The immunity of Scotland’s seabirds threatened by a deadly disease is to be studied by scientists in potentially crucial research.
Scientists hope to take blood and saliva samples from hundreds of birds and test for antibodies to avian flu. Dr Francis Daunt, seabird ecologist at the UK Centre for Ecology & Hydrology, which monitors the effects of environmental change on seabird populations, is involved in the study which could begin within months.
He said the scientific community was fearful of another deadly outbreak of avian flu among seabirds off the coast of Scotland. The highly infectious disease was responsible for the deaths of hundreds of thousands of wild birds and millions of domestic ones last year.
Daunt said: “We already have a lot of challenges with our Scottish populations. Many species are in decline across the board.
“This is something else on top of that which is a completely new thing. It’s not a new virus but to have significant mortality is new. There is genuine concern now for these already threatened populations. Scotland has a lot of very important populations.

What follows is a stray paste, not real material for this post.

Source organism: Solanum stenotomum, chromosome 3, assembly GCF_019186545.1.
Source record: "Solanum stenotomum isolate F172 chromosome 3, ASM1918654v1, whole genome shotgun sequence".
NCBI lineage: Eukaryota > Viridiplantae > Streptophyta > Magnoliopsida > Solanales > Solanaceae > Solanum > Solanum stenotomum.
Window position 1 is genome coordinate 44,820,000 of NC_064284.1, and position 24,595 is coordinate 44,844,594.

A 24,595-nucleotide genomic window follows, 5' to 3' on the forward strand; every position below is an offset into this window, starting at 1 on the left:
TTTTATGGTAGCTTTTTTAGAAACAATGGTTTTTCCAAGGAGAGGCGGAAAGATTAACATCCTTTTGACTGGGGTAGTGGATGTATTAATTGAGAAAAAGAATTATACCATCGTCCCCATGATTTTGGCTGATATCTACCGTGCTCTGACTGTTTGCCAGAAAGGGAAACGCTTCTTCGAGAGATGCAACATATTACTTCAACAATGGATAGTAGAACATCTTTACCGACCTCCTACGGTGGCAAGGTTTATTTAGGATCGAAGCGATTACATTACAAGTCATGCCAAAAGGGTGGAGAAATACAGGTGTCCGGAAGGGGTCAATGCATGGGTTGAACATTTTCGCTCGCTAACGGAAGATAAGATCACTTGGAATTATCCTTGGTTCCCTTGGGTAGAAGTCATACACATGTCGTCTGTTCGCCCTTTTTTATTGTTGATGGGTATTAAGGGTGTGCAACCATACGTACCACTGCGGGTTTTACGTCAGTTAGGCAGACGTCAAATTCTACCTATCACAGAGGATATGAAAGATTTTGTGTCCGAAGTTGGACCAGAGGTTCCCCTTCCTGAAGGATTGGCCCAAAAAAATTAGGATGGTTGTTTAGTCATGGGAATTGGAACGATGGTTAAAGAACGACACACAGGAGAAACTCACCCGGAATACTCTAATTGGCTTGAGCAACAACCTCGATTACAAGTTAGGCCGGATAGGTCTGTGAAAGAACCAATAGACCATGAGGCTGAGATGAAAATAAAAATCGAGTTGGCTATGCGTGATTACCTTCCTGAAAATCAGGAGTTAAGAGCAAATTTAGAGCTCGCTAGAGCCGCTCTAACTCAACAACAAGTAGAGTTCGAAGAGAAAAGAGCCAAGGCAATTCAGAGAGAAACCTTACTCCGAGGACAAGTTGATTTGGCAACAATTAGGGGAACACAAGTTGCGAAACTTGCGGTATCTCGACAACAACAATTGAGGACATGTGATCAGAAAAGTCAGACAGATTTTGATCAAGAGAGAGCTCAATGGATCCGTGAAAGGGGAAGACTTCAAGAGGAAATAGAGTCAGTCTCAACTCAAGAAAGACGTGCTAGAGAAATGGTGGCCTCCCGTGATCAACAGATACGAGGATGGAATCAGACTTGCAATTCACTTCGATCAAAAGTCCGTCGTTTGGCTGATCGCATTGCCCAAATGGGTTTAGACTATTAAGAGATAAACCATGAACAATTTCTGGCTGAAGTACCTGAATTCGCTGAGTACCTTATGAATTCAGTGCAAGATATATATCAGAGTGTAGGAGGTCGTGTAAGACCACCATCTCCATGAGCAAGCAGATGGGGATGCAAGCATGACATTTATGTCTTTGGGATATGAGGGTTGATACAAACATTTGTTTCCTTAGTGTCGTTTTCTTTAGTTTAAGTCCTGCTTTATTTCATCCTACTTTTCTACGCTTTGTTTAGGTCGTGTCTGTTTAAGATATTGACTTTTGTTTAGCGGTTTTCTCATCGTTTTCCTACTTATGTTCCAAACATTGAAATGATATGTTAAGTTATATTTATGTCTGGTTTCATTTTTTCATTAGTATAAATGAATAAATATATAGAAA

“We’ve got 60% of the global population of Great Skua in Scotland and we’ve got 40% of the global population of gannets. We have a responsibility for them and they’re dying in front of us.
“We’re waiting for the new seabird season with some trepidation because they’ll be returning to their colonies in March and April. Great skuas are causing the greatest concern, followed by the gannets.
“The other species we’re worried about are guillemots, kittiwakes and terns. We’re also worried about the larger gull species.”
Avian flu has been around for a century and usually flares up in autumn before fading away but last year it persisted longer than usual and the current wave of cases is the worst ever in Europe and the US.
Scientists are as yet unsure why this outbreak is the worst yet but hope research can measure how birds are building immunity and how best to protect them.
Daunt said: “It’s difficult and nobody was ready for the scale of the event but we’re doing our best to build skills and teams to be ready if there is another event in spring.”
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